Less can be more
Agreed. Price is not always indicative of the quality of a watch. A myriad of factors, such as brand name and power, can also factor into what the MSRP for a watch is. The perfect example of this is Tudor versus Rolex. Tudor watches cost half as much or more than their Rolex counterparts, but can you really say that a Tudor watch is half the quality of a Rolex? Ultimately, expectations vary depending on the price point. So long as a watch delivers everything you want and need in it, then it is a rock-solid offering.
Beach, boardroom… why not both?
Need? Probably not. But, as I mentioned before, I think it is smart to build a collection around how you will practically wear your watches. Robust elegant watches, as I have dubbed them, are a smart move for anyone who wants to have a watch that fits multiple purposes, environments, and wardrobes with a single timepiece. Again, just a preference, but the whole Bond Submariner with a suit thing can feel a bit out of place – at least by my fashion standards. In reality, 99% of us are not professional divers. Therefore, I think a Datejust or Oyster Perpetual make more sense for most watch buyers with their greater element of versatility – more of that beach and boardroom aura. This is, however, very need-versus-want. You do not need a watch for every occasion, per se. But, ensure your watches can rise to the occasions you will wear them. If your one watch is a vintage Calatrava, then you absolutely will want to have a G-Shock or a more robust piece that can accompany you when performing more strenuous activities. The reality, however, is that most people are gravitating towards steel sports watches, and most feel comfortable wearing these watches in formal situations as well. So, again, need-versus-want. I want watches that fit different occasions, therefore I have pieces with express purposes. This also helps me spread the love and make sure nothing sits in the watch box too long.
We’re in the endgame now…
I saved this one for last for a reason.
View this post on Instagram
I want to digest this acquisition a little bit more before I put together my full story on the matter, but, for now, I recently acquired what I have dubbed my “exit watch”. Whenever I have been asked what my grail watch is, in interviews, articles for our site, or on camera for our YouTube channel, I have always answered either a 34mm Philippe Dufour Simplicity or a Credor Eichi II. Mind-blowingly, an Eichi II came up for auction and I somehow managed to win. Now I find myself in this moment of celebration, elation, and ultimate satisfaction. But, I also find myself wondering what this means for my watch collecting journey. This is the watch I have always described as the piece that ruins all other watches for me, and I now have it. As many of you have commented on the reel above, it does seem unlikely, especially in the wake of my Trading Faces pattern, that this is the end of the road for me. By nature, watch collectors do enjoy the hunt often above all else. And, you never know what novelties and innovations are around the corner.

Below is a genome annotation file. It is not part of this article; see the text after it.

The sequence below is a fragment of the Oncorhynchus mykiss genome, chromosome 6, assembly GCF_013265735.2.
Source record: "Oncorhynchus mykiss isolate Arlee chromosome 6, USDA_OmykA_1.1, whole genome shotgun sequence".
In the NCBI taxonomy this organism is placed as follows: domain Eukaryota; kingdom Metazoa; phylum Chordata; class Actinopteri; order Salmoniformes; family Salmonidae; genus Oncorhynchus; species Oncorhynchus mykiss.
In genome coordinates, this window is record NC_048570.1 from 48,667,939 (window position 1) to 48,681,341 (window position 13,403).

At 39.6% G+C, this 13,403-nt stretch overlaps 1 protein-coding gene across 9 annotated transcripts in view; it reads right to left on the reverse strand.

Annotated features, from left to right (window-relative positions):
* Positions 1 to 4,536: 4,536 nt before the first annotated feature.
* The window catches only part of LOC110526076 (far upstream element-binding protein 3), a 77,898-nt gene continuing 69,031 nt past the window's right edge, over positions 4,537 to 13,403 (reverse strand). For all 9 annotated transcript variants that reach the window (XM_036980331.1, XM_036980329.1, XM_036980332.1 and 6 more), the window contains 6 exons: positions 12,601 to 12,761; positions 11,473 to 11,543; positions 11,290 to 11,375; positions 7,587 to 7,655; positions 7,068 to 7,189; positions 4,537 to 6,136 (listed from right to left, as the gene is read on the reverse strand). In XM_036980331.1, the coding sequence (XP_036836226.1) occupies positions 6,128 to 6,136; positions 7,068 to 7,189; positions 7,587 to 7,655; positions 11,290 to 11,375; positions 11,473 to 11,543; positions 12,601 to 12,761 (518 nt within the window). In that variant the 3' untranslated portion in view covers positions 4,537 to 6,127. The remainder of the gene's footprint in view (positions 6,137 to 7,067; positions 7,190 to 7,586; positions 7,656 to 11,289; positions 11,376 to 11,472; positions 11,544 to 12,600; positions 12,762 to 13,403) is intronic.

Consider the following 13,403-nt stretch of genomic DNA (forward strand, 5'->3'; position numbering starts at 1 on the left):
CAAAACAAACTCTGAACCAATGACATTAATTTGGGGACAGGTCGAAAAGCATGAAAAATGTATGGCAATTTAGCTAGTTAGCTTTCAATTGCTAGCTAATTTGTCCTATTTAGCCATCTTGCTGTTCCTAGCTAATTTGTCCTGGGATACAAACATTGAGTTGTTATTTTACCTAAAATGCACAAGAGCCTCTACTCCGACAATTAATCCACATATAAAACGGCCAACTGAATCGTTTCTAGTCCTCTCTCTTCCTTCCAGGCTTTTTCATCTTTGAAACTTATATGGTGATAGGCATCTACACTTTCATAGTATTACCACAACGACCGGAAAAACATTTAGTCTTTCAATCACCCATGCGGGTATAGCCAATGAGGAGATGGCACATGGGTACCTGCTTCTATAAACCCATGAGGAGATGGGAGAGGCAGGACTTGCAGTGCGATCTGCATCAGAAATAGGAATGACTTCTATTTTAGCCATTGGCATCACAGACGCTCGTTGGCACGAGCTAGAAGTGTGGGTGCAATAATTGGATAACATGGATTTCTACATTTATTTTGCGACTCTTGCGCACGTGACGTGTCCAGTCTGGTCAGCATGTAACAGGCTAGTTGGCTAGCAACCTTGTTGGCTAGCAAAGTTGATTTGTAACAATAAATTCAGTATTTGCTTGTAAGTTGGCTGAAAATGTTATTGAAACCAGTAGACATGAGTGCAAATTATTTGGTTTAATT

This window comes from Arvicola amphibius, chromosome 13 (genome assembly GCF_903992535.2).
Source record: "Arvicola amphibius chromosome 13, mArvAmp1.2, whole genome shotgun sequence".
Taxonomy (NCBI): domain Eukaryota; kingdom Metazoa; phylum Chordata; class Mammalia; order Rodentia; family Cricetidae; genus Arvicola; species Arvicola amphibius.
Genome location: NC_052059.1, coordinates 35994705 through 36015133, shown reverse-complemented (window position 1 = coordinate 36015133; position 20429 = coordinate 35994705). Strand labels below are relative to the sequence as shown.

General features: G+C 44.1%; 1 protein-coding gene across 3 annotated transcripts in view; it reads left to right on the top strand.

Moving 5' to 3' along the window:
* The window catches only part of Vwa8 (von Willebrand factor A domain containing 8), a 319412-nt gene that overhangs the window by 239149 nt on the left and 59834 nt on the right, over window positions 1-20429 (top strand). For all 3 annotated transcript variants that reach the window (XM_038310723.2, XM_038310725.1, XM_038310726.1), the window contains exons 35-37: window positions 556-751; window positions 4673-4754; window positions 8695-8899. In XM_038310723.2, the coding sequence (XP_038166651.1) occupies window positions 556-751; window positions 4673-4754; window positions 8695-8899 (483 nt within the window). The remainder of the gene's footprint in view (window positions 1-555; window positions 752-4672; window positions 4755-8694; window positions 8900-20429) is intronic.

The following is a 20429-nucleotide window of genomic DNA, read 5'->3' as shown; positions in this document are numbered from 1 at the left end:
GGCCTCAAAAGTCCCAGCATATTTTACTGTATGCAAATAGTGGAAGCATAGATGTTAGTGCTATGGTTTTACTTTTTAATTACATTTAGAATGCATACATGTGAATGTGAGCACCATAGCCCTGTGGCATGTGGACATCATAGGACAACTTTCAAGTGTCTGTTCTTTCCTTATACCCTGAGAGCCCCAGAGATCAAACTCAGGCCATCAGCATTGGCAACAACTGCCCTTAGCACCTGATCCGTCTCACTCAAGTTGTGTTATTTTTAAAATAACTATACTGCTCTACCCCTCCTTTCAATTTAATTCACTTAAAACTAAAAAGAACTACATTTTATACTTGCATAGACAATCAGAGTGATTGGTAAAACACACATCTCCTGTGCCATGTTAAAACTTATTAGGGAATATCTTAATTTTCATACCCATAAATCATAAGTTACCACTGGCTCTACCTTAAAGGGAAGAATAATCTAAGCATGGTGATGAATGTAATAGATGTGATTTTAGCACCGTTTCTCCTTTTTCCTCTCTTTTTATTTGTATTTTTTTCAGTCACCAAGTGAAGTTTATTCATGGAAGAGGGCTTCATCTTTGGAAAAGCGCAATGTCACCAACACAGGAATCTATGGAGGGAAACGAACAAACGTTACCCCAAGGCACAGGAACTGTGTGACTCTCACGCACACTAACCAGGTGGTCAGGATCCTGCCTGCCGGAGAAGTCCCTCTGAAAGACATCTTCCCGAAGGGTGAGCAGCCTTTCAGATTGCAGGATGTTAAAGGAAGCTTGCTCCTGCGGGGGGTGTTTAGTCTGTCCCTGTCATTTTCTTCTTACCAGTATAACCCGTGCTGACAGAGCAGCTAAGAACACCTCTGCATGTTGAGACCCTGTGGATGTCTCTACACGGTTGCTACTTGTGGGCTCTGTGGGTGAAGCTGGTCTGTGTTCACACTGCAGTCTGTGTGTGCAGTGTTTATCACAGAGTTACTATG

I’ll save my rambling for the story coming soon, but what I will say for now is that I do believe “exit watches” exist. I am adamant that I do not want a larger watch collection, and I do not see myself wanting to reach beyond the station of an Eichi II – which I obviously hold in very high regard. Is it possible that I may offload some watches in exchange for another down the line? Likely. But, whereas my one-in-one-out transactions have not necessarily been an even transaction, in that I have parted with a combination of watches and cash to get the next watch, my goal is to not spend any more money moving forward. Should I want to bring in a Tudor Black Bay 54, for example, selling watches I own to bring in equal or more money than the retail price is what I would hope to do, rather than move a piece out that covers half and split the difference. What remains to be seen is if I live up to this.